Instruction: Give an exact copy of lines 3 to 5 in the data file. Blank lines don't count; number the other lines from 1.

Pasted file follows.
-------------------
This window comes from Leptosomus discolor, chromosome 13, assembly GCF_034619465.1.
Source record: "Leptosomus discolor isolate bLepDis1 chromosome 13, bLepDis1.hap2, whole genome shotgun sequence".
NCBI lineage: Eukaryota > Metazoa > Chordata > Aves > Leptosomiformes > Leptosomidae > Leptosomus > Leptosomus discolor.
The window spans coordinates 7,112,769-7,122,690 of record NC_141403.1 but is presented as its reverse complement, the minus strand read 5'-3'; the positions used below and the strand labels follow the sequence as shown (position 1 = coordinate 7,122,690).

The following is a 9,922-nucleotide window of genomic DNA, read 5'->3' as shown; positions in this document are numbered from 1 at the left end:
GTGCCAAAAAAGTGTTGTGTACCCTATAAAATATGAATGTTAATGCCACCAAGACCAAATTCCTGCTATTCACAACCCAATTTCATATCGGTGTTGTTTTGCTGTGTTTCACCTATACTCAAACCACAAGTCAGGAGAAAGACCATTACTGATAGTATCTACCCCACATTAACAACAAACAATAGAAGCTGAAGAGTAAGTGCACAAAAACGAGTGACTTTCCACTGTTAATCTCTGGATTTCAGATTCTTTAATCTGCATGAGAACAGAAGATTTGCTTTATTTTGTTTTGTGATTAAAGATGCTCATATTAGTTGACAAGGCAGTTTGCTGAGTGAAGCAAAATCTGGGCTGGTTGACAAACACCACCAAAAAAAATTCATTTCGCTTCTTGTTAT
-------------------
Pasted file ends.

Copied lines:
NCBI lineage: Eukaryota > Metazoa > Chordata > Aves > Leptosomiformes > Leptosomidae > Leptosomus > Leptosomus discolor.
The window spans coordinates 7,112,769-7,122,690 of record NC_141403.1 but is presented as its reverse complement, the minus strand read 5'-3'; the positions used below and the strand labels follow the sequence as shown (position 1 = coordinate 7,122,690).

The following is a 9,922-nucleotide window of genomic DNA, read 5'->3' as shown; positions in this document are numbered from 1 at the left end: